A review of the second Sword Art Online anime series
Some way into this second series of Sword Art Online I found myself thinking that it was quite brave. Taking the clown-shoed silliness of the first series and slowing everything down, focusing on characters and setting, seemed like an odd decision. Like so many other aspects of Sword Art Online II though, I was disappointed. It’s not being brave, just invoking standard shounen-esque time wasting. Meaning if you watched the series as it aired you will have spent several weeks watching wunderkind Kirito and newcomer Sinon sit in a virtual cave in the middle of a virtual desert.
Imagine a character that is part Jesus Christ and part James Dean and you get the idea
I shouldn’t really have expected anything else really. I liked the simplicity of the first series’ bifurcated storyline in a schlocky, intelligence-lite way, but the spark of that first storyline - trapped in a virtual world, die here and you die for real - was gone. Alfheim, the fairy filled fantasy funfair that occupied the second half of that series and is now the staple MMO for the core cast, was bright and cheerful but lacked the tangibility of Aincrad. It’s disheartening then that this second series kicks off by plunging Kirito into the grimy, gunmetal grey world of Gun Gale Online.
Won’t someone please think of the children? Because that’s really all Black Bullet thinks about. Right at the heart of its world, ravaged by the giant insects known as Gastrea, is an employment structure that partners young men, “Enforcers”, with pre-adolescent girls, “Initiators”. Those children are of course genetically altered so to complement their red eyes they have phenomenal speed and strength, enough to fight the rampaging insects.
the high fructose pairing of Rentarou, serial loli magnet and perpetual do-gooder, and the sparky orange-haired Enju
You might just sigh and slowly shake your head at such a set up - it’s peculiarly original yet feels overused, tapping into the same buddy-cop dynamic that innumerable other shows, anime or otherwise, have used. What’s worrying is that in between all of the bad CG, B-movie style monster bashing is a worrisome, suggestive undercurrent that slowly, insidiously, creeps in. There’s maybe just one too many bath scenes, a few too many expressions of unflinching adoration, and too many children saying things that can be misconstrued as sexual.
A review of the Bayonetta: Bloody Fate anime movie
I’m not the best person to be objective about the Bayonetta anime movie, Bloody Fate, or anything to do with the franchise to be honest. The amount of time I spent on the first game was more extensive than any other I have ever played and I was halfway through a ridiculously difficult challenge (a Pure Platinum run) when either through circumstance or willpower I dragged myself away from it. I can’t look at the movie with fresh eyes and comment on the blatant ridiculousness of it all because for better or worse, it has lifted the game’s style, attitude and story directly from the first game.
How about a muscly tattooed guy in shades playing the organ?!
The former two of those points are where the meat of a debate is, the latter though will undoubtedly be the biggest issue for newcomers. The titular Bayonetta is a witch with guns strapped to her high-heels and clothing made out of her own hair who fights against masked angels. Having been awoken from a centuries long slumber without any knowledge of her life before her torpor, she is strangely drawn to the reclusive leader of a religious order while being pursued by the tenacious journalist Luka. That’s the set up, the execution involves a motorcycle chase, a chainsaw three times longer than Bayonetta is tall and a whole lot of incongruous, barely censored nudity.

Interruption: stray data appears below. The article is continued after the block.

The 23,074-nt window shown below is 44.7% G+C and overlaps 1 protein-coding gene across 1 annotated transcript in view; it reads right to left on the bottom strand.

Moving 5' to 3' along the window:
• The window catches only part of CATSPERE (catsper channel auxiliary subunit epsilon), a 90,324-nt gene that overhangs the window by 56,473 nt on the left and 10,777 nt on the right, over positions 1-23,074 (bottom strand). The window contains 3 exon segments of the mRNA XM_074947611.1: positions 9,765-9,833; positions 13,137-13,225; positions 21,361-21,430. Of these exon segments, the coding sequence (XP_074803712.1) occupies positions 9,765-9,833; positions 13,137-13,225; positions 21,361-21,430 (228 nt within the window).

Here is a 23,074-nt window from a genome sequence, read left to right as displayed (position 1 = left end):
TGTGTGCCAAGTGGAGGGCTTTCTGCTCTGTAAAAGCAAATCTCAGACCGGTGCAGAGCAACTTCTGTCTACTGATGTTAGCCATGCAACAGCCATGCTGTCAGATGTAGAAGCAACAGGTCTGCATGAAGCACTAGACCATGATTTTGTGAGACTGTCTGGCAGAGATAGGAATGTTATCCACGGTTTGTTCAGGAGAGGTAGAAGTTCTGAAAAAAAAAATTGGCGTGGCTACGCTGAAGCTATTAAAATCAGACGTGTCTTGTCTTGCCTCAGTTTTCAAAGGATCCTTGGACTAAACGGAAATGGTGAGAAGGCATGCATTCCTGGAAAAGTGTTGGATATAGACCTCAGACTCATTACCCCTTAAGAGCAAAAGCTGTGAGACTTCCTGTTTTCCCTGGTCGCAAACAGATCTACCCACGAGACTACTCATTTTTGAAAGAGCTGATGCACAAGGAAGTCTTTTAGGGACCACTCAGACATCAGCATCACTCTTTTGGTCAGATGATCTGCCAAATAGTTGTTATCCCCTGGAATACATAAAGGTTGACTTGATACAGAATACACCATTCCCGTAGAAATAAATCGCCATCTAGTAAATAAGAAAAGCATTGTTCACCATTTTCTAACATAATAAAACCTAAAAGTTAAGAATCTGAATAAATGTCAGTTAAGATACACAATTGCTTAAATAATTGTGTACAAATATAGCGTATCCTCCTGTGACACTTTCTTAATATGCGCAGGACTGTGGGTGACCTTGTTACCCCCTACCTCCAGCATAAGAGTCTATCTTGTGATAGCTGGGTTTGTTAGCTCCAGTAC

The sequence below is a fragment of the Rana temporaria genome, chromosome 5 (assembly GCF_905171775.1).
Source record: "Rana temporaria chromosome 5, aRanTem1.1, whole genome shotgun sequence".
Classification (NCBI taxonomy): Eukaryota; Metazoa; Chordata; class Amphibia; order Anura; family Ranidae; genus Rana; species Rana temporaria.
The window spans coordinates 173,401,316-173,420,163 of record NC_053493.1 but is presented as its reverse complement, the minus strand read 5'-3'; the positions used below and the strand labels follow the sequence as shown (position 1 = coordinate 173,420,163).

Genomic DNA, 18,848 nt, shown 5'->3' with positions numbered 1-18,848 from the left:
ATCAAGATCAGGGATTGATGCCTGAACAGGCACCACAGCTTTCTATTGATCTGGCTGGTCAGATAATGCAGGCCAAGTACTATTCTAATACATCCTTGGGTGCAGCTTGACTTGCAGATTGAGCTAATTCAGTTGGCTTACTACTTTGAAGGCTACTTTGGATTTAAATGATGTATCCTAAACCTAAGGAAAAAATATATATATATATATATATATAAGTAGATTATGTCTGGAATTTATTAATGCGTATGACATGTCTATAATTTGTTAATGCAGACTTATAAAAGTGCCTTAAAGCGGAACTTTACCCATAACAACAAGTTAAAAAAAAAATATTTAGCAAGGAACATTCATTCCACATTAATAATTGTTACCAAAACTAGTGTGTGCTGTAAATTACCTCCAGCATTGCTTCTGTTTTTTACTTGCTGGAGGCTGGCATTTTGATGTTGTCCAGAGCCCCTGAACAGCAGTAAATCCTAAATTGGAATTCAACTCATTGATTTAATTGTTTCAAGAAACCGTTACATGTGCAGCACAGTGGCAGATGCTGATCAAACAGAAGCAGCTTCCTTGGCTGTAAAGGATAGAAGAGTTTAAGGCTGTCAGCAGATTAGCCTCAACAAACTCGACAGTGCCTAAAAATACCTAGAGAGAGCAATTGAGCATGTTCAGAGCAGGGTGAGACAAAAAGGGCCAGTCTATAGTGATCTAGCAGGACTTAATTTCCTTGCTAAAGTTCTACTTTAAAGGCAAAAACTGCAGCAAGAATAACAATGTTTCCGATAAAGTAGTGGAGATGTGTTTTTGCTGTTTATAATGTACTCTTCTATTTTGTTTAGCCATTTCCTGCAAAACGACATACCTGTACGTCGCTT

Anthropomorphisation in Japan is a time honoured tradition and part of its global exportation of "cute". Some view it with indifference, others disdain. In anime culture it has a long history beyond the days of "OS-tan" with different females representing the different available computer operating systems. Nowadays you'd be hard pressed not have had a run-in with such characters: trains, browsers, planets and vehicles to name but a few have been transformed into anime characters or, to use the vernacular: moefied.
This season of anime has popped up two shows notable for their anthropomorphisation: Haiyore! Nyarlko-san and Upotte! The former taking creatures from the stories of H.P. Lovecraft, the latter guns from the around the world. So in an attempt to compare apples to oranges:
Jörmungandr - the world serpent, Jormungand - a Black Lagoonknock-off? Not quite. The parallels seem all too blatant from the first episode: a female lead, explosions and a fastidious attention to detail when it comes to guns. Black Lagoon though started utterly bonkers and was content to stay there, all the while mediating on the choices its characters make and the nature of its underworld setting. Jormungand tries to be rooted in reality with less boat-jumping and samurai versus shooter nonsense but instead laces every action bubble with endless monologues, rife with inappropriately timed observations and introspections.
That aside, it's closer in spirit to Gunslinger Girl with its insistence on eschewing an overarching story for a mostly episodic and character driven plot. The comparison is also helped along by the child soldier protagonist who is evidently a graduate of the Rei Ayanami school of emotionless. Koko, the leading lady and human descendant of a fennec, is pitched as a shrewd businesswoman but a benevolent leader which wouldn't seem so incongruous were she not a prolific arms dealer.